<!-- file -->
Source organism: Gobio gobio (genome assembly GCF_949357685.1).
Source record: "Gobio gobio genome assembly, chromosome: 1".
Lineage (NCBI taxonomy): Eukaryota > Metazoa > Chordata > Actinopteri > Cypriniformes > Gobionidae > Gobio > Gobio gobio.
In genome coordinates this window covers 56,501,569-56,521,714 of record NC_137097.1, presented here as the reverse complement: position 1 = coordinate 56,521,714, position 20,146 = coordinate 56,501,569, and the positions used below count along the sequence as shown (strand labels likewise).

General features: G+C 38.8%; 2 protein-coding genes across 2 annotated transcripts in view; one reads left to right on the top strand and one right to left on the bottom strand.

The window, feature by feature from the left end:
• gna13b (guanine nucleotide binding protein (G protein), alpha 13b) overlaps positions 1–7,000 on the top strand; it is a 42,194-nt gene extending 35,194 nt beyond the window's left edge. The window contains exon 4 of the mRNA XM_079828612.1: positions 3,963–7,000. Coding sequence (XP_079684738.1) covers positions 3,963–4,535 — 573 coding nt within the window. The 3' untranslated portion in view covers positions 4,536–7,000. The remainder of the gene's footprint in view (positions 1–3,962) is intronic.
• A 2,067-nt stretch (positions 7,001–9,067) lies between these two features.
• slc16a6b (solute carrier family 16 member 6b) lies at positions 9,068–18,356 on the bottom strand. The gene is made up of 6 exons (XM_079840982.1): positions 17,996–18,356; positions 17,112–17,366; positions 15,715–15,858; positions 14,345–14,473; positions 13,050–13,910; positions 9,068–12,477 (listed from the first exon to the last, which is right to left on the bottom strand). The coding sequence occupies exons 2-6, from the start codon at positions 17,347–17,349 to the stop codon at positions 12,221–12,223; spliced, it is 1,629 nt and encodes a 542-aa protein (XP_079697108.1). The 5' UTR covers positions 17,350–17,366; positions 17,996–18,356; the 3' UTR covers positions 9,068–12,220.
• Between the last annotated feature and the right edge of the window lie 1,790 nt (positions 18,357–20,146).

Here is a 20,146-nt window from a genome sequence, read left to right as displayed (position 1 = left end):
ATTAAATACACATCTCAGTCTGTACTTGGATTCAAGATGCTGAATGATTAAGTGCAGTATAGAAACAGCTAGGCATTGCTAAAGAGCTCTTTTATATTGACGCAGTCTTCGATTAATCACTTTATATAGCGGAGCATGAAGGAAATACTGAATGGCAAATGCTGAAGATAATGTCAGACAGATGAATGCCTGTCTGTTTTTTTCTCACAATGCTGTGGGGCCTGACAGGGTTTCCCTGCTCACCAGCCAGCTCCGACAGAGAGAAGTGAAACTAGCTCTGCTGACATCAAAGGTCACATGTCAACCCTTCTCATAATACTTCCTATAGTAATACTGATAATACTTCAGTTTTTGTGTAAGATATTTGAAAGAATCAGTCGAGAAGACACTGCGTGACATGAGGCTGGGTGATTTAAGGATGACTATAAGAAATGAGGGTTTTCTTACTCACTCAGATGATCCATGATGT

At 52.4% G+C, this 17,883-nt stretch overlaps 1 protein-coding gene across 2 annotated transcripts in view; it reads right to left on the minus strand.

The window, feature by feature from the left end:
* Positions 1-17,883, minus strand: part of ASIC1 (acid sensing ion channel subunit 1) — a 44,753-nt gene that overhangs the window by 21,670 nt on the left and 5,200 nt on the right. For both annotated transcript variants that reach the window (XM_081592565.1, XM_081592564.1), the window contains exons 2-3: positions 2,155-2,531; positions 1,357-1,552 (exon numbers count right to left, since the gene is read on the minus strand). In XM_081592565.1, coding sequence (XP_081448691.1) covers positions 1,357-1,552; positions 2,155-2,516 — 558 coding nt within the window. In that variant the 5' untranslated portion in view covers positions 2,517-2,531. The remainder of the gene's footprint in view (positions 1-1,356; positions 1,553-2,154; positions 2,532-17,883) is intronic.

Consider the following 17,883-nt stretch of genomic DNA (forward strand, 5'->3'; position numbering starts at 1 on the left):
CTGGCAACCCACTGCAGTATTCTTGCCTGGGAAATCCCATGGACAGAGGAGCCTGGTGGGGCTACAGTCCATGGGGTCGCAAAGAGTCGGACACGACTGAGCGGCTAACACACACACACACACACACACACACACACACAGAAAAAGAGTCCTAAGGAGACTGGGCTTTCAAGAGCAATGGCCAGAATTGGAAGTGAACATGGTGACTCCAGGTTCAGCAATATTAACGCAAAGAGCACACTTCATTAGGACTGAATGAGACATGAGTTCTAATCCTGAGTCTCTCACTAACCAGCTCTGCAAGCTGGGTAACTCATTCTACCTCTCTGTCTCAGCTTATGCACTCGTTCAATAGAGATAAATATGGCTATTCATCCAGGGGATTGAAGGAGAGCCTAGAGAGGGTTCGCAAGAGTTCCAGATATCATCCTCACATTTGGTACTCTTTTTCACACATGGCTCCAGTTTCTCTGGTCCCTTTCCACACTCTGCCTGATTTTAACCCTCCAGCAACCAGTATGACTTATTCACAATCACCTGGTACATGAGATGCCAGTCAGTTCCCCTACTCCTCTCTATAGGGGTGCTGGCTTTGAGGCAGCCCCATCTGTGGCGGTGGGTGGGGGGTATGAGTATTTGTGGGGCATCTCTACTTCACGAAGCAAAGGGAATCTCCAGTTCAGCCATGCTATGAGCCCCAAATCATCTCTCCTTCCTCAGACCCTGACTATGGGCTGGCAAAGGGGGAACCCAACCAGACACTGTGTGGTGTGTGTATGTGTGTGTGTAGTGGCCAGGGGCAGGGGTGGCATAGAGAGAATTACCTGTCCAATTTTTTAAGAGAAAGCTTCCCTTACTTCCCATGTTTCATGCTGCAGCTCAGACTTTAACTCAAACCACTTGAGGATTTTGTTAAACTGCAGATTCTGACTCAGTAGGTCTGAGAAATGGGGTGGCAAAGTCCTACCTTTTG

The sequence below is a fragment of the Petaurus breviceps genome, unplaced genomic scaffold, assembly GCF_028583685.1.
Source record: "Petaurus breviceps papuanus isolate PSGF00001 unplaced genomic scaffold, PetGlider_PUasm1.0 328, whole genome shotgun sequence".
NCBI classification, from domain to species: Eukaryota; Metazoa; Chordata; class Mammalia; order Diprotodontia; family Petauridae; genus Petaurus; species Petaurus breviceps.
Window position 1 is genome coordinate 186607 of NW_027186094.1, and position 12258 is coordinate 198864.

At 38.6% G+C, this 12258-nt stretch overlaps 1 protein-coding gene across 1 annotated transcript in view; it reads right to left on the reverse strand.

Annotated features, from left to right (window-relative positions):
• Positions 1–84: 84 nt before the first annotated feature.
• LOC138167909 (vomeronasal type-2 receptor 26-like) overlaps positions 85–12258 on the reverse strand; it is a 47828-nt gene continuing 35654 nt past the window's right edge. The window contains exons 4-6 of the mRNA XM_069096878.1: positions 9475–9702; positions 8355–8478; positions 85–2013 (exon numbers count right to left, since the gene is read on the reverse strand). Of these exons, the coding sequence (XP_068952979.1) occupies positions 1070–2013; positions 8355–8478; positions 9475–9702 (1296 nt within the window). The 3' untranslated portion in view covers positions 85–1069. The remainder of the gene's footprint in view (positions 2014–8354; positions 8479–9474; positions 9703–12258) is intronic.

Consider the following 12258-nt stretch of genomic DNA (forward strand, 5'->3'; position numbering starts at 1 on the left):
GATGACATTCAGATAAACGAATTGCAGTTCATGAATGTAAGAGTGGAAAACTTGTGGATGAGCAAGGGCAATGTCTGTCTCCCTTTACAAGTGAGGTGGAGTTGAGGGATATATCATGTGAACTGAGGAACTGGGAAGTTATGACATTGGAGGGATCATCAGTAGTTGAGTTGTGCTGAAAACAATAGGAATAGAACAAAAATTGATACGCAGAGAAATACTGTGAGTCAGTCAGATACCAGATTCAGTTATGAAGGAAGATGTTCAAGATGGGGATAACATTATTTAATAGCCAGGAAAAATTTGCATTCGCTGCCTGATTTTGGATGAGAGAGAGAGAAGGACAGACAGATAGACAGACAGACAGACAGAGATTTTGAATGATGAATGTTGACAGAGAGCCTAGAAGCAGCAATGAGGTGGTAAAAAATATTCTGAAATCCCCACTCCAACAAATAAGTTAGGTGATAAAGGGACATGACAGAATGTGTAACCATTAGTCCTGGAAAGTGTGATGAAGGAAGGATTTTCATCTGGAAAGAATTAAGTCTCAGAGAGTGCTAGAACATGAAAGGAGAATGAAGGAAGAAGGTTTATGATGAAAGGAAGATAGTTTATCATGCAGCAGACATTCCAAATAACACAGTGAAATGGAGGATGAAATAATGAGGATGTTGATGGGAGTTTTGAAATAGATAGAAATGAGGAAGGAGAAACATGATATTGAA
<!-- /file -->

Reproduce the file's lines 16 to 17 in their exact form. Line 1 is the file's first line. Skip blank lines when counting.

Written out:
Consider the following 17,883-nt stretch of genomic DNA (forward strand, 5'->3'; position numbering starts at 1 on the left):
CTGGCAACCCACTGCAGTATTCTTGCCTGGGAAATCCCATGGACAGAGGAGCCTGGTGGGGCTACAGTCCATGGGGTCGCAAAGAGTCGGACACGACTGAGCGGCTAACACACACACACACACACACACACACACACACAGAAAAAGAGTCCTAAGGAGACTGGGCTTTCAAGAGCAATGGCCAGAATTGGAAGTGAACATGGTGACTCCAGGTTCAGCAATATTAACGCAAAGAGCACACTTCATTAGGACTGAATGAGACATGAGTTCTAATCCTGAGTCTCTCACTAACCAGCTCTGCAAGCTGGGTAACTCATTCTACCTCTCTGTCTCAGCTTATGCACTCGTTCAATAGAGATAAATATGGCTATTCATCCAGGGGATTGAAGGAGAGCCTAGAGAGGGTTCGCAAGAGTTCCAGATATCATCCTCACATTTGGTACTCTTTTTCACACATGGCTCCAGTTTCTCTGGTCCCTTTCCACACTCTGCCTGATTTTAACCCTCCAGCAACCAGTATGACTTATTCACAATCACCTGGTACATGAGATGCCAGTCAGTTCCCCTACTCCTCTCTATAGGGGTGCTGGCTTTGAGGCAGCCCCATCTGTGGCGGTGGGTGGGGGGTATGAGTATTTGTGGGGCATCTCTACTTCACGAAGCAAAGGGAATCTCCAGTTCAGCCATGCTATGAGCCCCAAATCATCTCTCCTTCCTCAGACCCTGACTATGGGCTGGCAAAGGGGGAACCCAACCAGACACTGTGTGGTGTGTGTATGTGTGTGTGTAGTGGCCAGGGGCAGGGGTGGCATAGAGAGAATTACCTGTCCAATTTTTTAAGAGAAAGCTTCCCTTACTTCCCATGTTTCATGCTGCAGCTCAGACTTTAACTCAAACCACTTGAGGATTTTGTTAAACTGCAGATTCTGACTCAGTAGGTCTGAGAAATGGGGTGGCAAAGTCCTACCTTTTG